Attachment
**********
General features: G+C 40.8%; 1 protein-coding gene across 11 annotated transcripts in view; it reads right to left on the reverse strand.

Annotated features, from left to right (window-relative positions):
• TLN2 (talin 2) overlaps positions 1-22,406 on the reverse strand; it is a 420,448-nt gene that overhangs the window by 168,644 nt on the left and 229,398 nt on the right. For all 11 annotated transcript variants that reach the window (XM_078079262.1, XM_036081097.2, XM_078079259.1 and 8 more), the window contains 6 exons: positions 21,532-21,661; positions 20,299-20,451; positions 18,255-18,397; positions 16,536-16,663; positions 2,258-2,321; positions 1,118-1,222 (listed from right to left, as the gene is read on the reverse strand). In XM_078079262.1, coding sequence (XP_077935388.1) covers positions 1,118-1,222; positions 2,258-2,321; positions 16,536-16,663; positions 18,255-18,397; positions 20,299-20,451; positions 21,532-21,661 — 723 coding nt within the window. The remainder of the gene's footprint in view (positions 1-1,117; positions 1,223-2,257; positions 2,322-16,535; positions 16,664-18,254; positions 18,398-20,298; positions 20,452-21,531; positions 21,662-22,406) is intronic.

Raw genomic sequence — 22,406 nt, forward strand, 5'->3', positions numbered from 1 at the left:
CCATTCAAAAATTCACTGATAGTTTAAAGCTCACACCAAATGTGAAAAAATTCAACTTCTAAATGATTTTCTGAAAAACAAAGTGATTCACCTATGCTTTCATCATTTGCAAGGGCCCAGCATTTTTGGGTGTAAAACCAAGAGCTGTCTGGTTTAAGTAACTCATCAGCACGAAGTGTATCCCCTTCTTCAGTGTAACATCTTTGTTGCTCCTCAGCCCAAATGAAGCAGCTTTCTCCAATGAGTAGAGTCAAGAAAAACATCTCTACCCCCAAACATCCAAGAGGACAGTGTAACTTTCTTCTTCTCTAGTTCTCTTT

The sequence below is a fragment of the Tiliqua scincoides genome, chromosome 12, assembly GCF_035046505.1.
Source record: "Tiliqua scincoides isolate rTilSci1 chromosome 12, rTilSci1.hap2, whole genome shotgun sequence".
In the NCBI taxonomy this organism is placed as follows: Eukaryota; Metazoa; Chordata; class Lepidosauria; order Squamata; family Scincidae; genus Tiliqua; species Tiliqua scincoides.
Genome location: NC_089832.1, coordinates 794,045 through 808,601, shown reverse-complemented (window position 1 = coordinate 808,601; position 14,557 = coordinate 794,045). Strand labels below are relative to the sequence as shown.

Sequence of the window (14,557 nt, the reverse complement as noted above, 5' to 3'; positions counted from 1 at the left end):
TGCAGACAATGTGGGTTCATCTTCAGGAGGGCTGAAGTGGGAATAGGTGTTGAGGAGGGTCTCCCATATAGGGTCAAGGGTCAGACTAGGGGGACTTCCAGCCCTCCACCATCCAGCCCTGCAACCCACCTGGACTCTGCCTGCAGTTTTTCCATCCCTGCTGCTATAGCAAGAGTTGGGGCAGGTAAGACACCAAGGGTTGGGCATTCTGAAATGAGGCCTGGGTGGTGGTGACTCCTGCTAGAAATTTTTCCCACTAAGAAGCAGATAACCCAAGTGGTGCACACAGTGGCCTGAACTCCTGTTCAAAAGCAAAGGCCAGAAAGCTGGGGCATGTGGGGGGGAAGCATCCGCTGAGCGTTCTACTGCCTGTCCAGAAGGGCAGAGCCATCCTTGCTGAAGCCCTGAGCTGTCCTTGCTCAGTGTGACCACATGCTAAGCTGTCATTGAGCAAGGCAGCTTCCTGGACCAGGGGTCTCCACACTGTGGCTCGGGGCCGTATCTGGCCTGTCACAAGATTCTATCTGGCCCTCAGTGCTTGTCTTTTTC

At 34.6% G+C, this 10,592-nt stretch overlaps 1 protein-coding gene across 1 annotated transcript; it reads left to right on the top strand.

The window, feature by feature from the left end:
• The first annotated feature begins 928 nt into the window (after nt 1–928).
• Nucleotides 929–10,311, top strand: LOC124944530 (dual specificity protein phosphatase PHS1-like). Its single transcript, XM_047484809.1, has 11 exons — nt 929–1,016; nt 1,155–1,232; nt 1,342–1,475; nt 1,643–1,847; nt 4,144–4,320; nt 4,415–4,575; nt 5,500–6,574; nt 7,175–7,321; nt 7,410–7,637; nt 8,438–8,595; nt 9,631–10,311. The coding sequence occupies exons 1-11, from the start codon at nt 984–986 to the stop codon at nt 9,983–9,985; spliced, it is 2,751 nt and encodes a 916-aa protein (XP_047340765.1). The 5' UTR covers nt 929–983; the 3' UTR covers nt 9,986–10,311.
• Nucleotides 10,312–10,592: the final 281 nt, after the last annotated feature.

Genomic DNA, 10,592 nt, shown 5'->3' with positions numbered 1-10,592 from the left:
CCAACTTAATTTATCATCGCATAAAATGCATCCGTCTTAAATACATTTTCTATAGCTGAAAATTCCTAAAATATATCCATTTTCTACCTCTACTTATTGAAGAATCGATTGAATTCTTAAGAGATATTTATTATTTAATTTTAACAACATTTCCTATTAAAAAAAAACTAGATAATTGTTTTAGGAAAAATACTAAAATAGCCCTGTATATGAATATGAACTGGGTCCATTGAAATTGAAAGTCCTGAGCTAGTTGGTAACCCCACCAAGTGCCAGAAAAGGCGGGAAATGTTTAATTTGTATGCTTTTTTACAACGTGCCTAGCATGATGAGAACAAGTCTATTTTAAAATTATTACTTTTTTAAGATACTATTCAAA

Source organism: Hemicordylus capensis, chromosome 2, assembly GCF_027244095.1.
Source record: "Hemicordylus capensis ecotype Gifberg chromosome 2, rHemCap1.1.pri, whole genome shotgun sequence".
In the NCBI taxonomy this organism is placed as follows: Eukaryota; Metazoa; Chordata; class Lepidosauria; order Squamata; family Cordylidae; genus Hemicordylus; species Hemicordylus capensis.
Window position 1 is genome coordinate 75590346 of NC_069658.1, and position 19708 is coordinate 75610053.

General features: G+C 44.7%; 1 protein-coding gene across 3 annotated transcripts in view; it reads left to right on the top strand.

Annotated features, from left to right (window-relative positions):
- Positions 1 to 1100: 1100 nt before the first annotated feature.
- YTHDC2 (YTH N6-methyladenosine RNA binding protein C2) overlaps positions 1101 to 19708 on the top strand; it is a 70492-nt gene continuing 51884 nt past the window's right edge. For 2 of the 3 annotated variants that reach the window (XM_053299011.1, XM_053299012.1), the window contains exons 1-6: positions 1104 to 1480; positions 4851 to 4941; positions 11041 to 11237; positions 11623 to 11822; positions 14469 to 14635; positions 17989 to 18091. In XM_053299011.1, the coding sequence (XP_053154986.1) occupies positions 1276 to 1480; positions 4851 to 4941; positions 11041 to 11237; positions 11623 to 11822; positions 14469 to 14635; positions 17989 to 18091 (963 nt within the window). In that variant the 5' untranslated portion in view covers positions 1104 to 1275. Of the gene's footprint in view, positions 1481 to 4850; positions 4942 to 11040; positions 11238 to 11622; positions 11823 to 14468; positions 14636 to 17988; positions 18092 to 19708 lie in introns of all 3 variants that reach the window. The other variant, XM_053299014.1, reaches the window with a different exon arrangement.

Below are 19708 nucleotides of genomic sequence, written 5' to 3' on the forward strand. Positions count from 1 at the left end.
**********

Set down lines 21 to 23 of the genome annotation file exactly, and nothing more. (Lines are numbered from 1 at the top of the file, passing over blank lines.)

In the NCBI taxonomy this organism is placed as follows: Eukaryota; Metazoa; Chordata; class Lepidosauria; order Squamata; family Cordylidae; genus Hemicordylus; species Hemicordylus capensis.
Window position 1 is genome coordinate 75590346 of NC_069658.1, and position 19708 is coordinate 75610053.

General features: G+C 44.7%; 1 protein-coding gene across 3 annotated transcripts in view; it reads left to right on the top strand.